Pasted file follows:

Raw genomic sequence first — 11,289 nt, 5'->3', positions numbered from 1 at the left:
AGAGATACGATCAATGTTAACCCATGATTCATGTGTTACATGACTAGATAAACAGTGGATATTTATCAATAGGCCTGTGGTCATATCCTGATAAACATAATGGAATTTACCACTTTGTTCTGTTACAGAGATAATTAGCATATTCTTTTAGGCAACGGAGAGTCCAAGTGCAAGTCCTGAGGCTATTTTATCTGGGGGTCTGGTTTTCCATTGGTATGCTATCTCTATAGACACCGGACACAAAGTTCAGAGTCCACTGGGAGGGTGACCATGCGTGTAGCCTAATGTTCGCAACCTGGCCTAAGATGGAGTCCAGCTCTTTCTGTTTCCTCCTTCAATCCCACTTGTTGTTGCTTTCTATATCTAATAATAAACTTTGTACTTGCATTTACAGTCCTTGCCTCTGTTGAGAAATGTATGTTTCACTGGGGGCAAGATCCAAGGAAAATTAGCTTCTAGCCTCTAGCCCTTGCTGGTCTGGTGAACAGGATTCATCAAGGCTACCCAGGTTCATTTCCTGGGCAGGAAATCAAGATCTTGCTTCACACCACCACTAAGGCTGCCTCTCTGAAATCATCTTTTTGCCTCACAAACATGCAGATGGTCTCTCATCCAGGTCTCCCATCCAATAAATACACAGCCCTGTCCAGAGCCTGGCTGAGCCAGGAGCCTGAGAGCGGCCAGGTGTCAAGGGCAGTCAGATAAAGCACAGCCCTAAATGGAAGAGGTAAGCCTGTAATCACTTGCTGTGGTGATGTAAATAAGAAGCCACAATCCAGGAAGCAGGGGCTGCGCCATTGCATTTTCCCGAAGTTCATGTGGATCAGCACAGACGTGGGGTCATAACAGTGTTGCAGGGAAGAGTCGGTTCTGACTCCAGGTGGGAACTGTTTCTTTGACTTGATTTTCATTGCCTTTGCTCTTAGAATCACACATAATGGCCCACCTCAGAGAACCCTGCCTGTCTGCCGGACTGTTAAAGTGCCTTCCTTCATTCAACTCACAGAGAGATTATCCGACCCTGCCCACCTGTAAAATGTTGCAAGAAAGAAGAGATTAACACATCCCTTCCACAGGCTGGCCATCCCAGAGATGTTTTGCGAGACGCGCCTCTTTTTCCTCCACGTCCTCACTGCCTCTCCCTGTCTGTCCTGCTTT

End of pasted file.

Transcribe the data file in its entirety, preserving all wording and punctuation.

Raw genomic sequence first — 11,289 nt, 5'->3', positions numbered from 1 at the left:
AGAGATACGATCAATGTTAACCCATGATTCATGTGTTACATGACTAGATAAACAGTGGATATTTATCAATAGGCCTGTGGTCATATCCTGATAAACATAATGGAATTTACCACTTTGTTCTGTTACAGAGATAATTAGCATATTCTTTTAGGCAACGGAGAGTCCAAGTGCAAGTCCTGAGGCTATTTTATCTGGGGGTCTGGTTTTCCATTGGTATGCTATCTCTATAGACACCGGACACAAAGTTCAGAGTCCACTGGGAGGGTGACCATGCGTGTAGCCTAATGTTCGCAACCTGGCCTAAGATGGAGTCCAGCTCTTTCTGTTTCCTCCTTCAATCCCACTTGTTGTTGCTTTCTATATCTAATAATAAACTTTGTACTTGCATTTACAGTCCTTGCCTCTGTTGAGAAATGTATGTTTCACTGGGGGCAAGATCCAAGGAAAATTAGCTTCTAGCCTCTAGCCCTTGCTGGTCTGGTGAACAGGATTCATCAAGGCTACCCAGGTTCATTTCCTGGGCAGGAAATCAAGATCTTGCTTCACACCACCACTAAGGCTGCCTCTCTGAAATCATCTTTTTGCCTCACAAACATGCAGATGGTCTCTCATCCAGGTCTCCCATCCAATAAATACACAGCCCTGTCCAGAGCCTGGCTGAGCCAGGAGCCTGAGAGCGGCCAGGTGTCAAGGGCAGTCAGATAAAGCACAGCCCTAAATGGAAGAGGTAAGCCTGTAATCACTTGCTGTGGTGATGTAAATAAGAAGCCACAATCCAGGAAGCAGGGGCTGCGCCATTGCATTTTCCCGAAGTTCATGTGGATCAGCACAGACGTGGGGTCATAACAGTGTTGCAGGGAAGAGTCGGTTCTGACTCCAGGTGGGAACTGTTTCTTTGACTTGATTTTCATTGCCTTTGCTCTTAGAATCACACATAATGGCCCACCTCAGAGAACCCTGCCTGTCTGCCGGACTGTTAAAGTGCCTTCCTTCATTCAACTCACAGAGAGATTATCCGACCCTGCCCACCTGTAAAATGTTGCAAGAAAGAAGAGATTAACACATCCCTTCCACAGGCTGGCCATCCCAGAGATGTTTTGCGAGACGCGCCTCTTTTTCCTCCACGTCCTCACTGCCTCTCCCTGTCTGTCCTGCTTT